Chocolate rugelach are traditional Jewish cookies that have gone mainstream and luckily are easy to make. The dough is made with butter and cream cheese, a tradition stemming from the Middle East, which became popular in central Europe. Jewish immigrants introduced rugelach to the United States. The word "rugelach" is Yiddish and comes from the Polish "rogal," meaning "horn." This refers to the cookie's crescent shape. The filling is usually either chocolate or jam.
Cut the butter and cream cheese into cubes. Pulse the flour, butter and cream cheese in a food processor until it forms a soft, crumbly dough. Place the dough in a bowl, cover with plastic wrap, and refrigerate for at least one hour or overnight.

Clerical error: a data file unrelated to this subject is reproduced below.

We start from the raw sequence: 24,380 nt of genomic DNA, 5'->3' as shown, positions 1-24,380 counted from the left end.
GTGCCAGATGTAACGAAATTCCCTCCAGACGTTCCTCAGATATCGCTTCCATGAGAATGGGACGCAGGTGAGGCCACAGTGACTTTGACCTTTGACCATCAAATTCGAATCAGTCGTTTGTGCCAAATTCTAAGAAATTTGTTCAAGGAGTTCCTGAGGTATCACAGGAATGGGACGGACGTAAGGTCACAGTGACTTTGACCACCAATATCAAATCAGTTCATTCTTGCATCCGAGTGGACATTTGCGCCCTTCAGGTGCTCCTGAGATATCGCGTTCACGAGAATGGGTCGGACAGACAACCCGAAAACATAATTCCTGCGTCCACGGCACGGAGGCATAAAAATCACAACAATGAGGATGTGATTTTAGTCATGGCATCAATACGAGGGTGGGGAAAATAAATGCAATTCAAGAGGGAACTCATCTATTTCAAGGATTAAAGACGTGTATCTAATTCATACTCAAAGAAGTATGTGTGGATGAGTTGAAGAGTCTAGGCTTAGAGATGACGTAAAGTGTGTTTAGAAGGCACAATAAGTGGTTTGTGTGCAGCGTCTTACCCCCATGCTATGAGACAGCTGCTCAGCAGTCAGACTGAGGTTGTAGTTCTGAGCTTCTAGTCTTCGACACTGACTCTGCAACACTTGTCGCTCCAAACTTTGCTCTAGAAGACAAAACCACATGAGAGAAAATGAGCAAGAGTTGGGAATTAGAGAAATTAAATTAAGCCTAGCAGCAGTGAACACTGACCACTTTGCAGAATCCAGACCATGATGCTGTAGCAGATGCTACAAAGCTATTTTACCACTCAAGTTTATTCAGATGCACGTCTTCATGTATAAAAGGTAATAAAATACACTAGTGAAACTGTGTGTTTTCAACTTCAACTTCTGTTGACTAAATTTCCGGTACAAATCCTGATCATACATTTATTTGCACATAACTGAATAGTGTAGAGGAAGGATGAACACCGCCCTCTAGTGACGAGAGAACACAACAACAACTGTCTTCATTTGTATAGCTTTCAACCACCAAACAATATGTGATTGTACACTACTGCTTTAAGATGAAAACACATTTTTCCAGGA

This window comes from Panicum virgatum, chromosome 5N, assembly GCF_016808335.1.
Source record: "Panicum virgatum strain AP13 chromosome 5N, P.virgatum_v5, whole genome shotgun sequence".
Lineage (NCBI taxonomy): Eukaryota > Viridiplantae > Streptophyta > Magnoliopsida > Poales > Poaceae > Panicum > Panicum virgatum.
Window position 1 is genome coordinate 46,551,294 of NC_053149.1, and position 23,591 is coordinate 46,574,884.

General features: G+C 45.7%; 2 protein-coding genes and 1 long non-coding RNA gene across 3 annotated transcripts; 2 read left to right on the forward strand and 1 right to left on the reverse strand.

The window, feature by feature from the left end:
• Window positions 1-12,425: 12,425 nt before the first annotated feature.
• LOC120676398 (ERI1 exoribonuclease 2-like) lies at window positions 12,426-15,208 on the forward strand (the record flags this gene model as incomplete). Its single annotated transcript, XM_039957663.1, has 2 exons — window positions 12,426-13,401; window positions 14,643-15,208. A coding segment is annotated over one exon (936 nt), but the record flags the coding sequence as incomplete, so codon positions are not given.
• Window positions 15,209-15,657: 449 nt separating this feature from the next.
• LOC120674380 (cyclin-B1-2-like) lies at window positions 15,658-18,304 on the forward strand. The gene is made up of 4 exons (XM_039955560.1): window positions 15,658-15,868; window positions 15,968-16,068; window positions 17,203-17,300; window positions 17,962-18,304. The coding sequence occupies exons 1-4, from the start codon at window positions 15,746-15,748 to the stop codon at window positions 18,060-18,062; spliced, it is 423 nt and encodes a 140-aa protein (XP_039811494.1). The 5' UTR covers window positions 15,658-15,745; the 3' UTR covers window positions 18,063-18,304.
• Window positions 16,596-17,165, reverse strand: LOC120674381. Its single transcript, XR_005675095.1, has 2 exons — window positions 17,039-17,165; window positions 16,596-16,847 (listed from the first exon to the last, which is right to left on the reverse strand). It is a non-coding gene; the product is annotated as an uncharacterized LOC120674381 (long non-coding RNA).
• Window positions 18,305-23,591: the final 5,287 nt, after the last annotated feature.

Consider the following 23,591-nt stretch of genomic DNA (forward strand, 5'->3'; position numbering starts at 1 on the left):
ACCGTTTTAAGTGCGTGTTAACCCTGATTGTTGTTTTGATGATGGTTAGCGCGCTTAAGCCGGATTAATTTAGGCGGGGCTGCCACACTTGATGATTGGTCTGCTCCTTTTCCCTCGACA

Grate or finely chop 8 ounces bitter chocolate. Combine with 1/4-cup sugar and 1/2 teaspoon cinnamon. If you like, add 1/2-cup finely chopped nuts, such as walnuts or almonds. (For a variation, substitute 1/2-cup roughly chopped dried cherries for the nuts.)
Divide the dough into four equal balls. Keep the three balls you aren't working with at the moment in the refrigerator. It's important to keep the dough well chilled so it's easier to work with.
On a lightly floured surface, roll out one dough ball into a circle, that is about about 1/8-inch thick. Sprinkle with one quarter of the chocolate mixture. Cut the circle into twelve wedges. Roll each wedge up, starting from the wide end, into a crescent shape. Repeat the process with the rest of the dough and filling.
Place the rugelach on a greased cookie sheet. Lightly beat an egg and brush the tops, then sprinkle with the remaining 1/4-cup sugar. Bake at 350 for 25 minutes.
Makes about 50 chocolate rugelach.